2011 marked the Centenary of the service. A number of key events took place from a community display, a progessive dinner for all the staff and commitee, to a Community Gala Event. The year culminated in a visit by the Governor General Ms Quentin Bryce, who formally closed the year of celebration.
A new book celebrating the history has also been printed and is available for sale. This was launched during the Centenary year celebrations.
Following is a overview of the history with an extended version also available.
|7 April 1911||Inaugural meeting at the town hall|
|14 May 1911||First district nurse, Nurse Reeves, is provided with a tram pass |
|May 1923 ||First car purchased |
|1940/50's ||The office operates from Lena Trevenen's home|
|1960||Seven nurses are employed and seven cars are in use |
|1960s ||The Armstrong Street purpose-built headquarters are completed|
|1973||The organisation has grown to ten nurses and three admin staff |
|1990||First CEO/General Manager is appointed|
|1993 ||Sturt Street premises is purchased|
|1994||Organisation expands to 40 nurses and 25 administration staff|
|2001||New CEO is appointed|
|2002 ||Name change to Ballarat District Nursing and Healthcare |
|2005||73 staff, 52 nurses, 21 administration staff and 26 cars|
|2010||100 staff, 70 nurses, 30 administration support staff and 31 cars|
7 April 1911 - Inaugural Meeting Town Hall
The inaugural meeting of the Ballarat District Nursing Society was called by the Mayor of the City of Ballarat and Mayor of the Town of Ballarat East, to be held at the Town Hall on 7 April 1911, with Mayoress Mrs. T. T. Holloway presiding. The formation of the Society was assisted by the Geelong and Melbourne District Nursing organisations and the Rules of Association that were agreed for the Ballarat Society were adapted from the Geelong and Melbourne District Nursing organisations' rules.
Most members of the Ballarat Clergy, the Jewish community and the Town and City Mission took a great interest in the Society and they were the main people, together with the medical profession, who referred patients to the Society for attention. They also attended the Annual Meetings and tried to outdo one another with flowery phrases about the wonderful work the Society was providing to the community of Ballarat.
It was resolved that two of the four Vice Presidents would be the Mayoress of the City and the Mayoress of the Town, and the President was elected by the Committee. Many of the ladies who served on the Committee over time were well known for their philanthropic activities, and their role was to run the organisation through fund-raising and donations which were obtained mainly through door knocking. The ladies also donated money to the 'Christmas Cheer' where small gifts and 'nourishment' were provided to the poorer members of the community.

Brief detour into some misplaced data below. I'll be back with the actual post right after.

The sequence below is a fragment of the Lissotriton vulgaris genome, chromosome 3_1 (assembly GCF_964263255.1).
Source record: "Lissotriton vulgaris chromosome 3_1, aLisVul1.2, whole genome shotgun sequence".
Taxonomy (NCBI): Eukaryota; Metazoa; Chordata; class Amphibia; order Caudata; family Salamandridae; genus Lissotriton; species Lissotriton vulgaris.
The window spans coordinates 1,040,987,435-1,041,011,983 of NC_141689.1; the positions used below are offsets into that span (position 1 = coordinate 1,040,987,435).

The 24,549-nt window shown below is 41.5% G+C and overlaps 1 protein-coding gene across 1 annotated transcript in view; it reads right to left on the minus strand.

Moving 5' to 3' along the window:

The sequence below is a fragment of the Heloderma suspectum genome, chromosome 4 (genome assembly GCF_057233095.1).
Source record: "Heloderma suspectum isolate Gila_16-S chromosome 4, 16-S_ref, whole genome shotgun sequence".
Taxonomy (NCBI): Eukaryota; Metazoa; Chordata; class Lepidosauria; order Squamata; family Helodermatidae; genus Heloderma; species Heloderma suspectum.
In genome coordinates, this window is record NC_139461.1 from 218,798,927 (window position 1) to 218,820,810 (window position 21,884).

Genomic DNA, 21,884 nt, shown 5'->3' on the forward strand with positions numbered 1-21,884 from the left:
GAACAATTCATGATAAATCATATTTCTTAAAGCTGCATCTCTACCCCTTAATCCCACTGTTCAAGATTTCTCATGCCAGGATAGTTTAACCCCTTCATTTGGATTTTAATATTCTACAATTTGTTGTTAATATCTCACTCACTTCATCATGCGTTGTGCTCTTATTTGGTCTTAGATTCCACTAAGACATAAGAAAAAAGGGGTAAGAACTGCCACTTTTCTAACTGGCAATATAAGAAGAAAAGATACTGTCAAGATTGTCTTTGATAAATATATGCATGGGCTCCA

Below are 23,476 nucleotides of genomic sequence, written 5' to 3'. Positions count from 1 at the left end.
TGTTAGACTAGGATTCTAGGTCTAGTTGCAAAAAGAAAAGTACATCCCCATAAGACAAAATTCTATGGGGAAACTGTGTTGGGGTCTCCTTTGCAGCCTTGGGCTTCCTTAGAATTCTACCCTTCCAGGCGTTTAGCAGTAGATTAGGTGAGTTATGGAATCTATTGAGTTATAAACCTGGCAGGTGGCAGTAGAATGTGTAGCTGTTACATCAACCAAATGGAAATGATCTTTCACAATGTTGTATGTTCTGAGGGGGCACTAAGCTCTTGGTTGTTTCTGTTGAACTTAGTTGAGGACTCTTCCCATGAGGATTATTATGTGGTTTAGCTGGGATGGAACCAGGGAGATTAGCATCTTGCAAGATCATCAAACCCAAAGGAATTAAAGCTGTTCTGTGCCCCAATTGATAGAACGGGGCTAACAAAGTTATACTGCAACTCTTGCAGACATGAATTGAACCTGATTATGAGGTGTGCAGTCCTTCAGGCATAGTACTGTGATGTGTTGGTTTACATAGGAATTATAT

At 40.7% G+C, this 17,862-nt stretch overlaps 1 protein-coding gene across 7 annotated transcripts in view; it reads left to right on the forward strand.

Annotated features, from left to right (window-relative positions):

14 May 1911- First district nurse, Nurse Reeves, is provided with a tram pass
Nurse Reeves was appointed as the first district nurse on 14 May 1911, and an Executive Committee of ten ladies was elected. Membership of the Society was fixed at one shilling and the Ballarat Dispensary promised to supply all medicines required free of cost for at least the first year. This promise was honoured for a considerable number of years during the early days of the Society.
Nurse was provided with a free pass to travel on the trams if patients were on a tram route. A bicycle was purchased for people away from tram transport and, of course, there was always walking as a means of getting around.
Nurse Reeves reported to the Committee each month on her visits, usually between 160 and 224 per month, nd she was empowered to provide other benefits to people who were suffering hard times, food and sometimes clothing, to assist against Ballarat's inclement weather. The nurse filled the role of district nurse, welfare officer, clerical assistant (who collected the money from patients) and all telephone calls were made to her personal phone.
In 1914 Nurse Roberts, previously the Matron of the Ararat Hospital before accepting the role of district nurse, was called up to have a medical examination prior to enlisting in the first World War. Nurse Roberts was accepted and served on several hospital ships. She was always provided with a hearty afternoon tea when home on leave, and in March 1916 it is noted that she has attained the promotion to Sister Roberts. The ladies of the Committee did not replace her with a permanent nurse, rather a relieving nurse, and when Sister Roberts returned from war and asked for her position back, the request was duly granted. The good work of Sister Roberts had not gone unnoticed and in the minutes of May 1920, she was included in the investiture list and received the Red Cross Star from the Prince of Wales, much to the delight of the ladies.
May 1923 - First Car Purchased